MPs pay

Dear oh dear. If ever there was a lot of wasted media time on a numbers-based topic that was not based in the context of the numbers, this is it. 

IPSA, the parliamentary standards authority, published its consultation on MPs pay on 2 June. It proposed a rise of £7,000 on the current annual rate of £67,000. It was reviewing a consultation of July 2013, and decision made in December 2013, to make this increase. The rise was kept on ice until after the election. Other components of the change then proposed (lower pensions, smaller redundancy payments, etc) were implemented. Overall that package was cost neutral to the tax-payer.

A couple of media outlets, such as this Daily Telegraph article and the Spectator, have done the story justice but most have not.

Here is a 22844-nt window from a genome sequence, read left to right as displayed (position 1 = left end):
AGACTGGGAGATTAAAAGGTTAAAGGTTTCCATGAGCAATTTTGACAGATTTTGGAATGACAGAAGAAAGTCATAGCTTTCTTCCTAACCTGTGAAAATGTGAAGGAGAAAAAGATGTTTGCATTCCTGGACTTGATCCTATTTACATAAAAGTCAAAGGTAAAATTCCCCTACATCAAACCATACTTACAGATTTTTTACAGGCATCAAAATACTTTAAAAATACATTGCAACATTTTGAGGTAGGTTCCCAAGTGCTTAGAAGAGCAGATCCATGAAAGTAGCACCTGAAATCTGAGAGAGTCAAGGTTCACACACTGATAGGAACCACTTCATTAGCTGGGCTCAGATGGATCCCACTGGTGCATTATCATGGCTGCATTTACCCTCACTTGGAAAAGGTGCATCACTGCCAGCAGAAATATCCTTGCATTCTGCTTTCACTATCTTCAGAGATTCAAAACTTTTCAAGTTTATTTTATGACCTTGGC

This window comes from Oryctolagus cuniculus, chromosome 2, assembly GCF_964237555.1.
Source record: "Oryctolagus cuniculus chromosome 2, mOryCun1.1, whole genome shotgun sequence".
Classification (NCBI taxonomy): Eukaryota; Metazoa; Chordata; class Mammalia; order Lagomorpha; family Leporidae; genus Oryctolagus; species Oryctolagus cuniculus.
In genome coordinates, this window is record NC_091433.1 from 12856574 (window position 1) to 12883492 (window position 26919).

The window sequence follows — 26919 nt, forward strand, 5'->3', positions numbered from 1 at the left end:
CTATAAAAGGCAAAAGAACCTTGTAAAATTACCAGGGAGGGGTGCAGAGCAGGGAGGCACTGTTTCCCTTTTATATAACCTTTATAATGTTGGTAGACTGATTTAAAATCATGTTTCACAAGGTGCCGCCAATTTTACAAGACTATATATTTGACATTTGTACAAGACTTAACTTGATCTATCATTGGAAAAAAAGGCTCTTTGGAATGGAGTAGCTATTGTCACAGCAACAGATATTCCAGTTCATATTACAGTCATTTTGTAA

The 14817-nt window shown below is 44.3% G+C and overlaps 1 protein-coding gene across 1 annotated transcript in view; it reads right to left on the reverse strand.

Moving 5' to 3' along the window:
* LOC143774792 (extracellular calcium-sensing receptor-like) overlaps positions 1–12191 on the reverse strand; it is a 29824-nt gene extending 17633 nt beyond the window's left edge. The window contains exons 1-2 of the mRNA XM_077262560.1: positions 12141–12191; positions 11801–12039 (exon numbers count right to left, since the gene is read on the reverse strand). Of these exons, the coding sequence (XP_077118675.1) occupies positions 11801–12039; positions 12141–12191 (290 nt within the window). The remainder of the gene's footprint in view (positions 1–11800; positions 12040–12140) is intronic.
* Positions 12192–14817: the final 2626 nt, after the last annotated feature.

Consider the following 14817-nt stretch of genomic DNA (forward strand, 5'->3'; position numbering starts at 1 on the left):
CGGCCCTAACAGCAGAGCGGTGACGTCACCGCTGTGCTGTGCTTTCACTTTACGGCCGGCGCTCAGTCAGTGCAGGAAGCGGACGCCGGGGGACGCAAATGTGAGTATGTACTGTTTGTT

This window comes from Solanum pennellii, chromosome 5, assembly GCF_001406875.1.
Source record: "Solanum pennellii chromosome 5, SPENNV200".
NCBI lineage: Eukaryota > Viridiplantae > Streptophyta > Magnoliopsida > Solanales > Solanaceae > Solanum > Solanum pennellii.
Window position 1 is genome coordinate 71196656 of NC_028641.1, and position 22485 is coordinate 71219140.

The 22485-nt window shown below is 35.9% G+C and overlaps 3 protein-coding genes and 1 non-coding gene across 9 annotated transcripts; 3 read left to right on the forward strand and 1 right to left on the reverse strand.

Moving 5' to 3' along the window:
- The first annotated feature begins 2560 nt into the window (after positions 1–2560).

Here is one table of comparisons from the report:

Screen Shot 2015-06-05 at 13.51.27

The proposed salary does not look high – especially given the cuts that MPs have had since 2013 in other components of their pay.

Also note:

– The TaxPayers’ Alliance produced its town hall rich list in August last year. They found at least 2,195 people paid over £100,000. That’s, of course, a figure much higher than £74,000. At least 549 received pay of at least £150,000 – more than double the pay proposed for MPs.

– The TPA also produced a report on trade union chiefs’ pay. Back in 2011, there were 37 on at least £100,000.

– Most telling, HMRC stats suggest that about 1.44 million tax payers earned at least £70,000 in 2012-13.

Screen Shot 2015-06-05 at 14.24.42

MPs might not be loved, and the timing is not good for a “large pay rise”, but are we really saying that they should not be among the top 1.4 million earners in the country?

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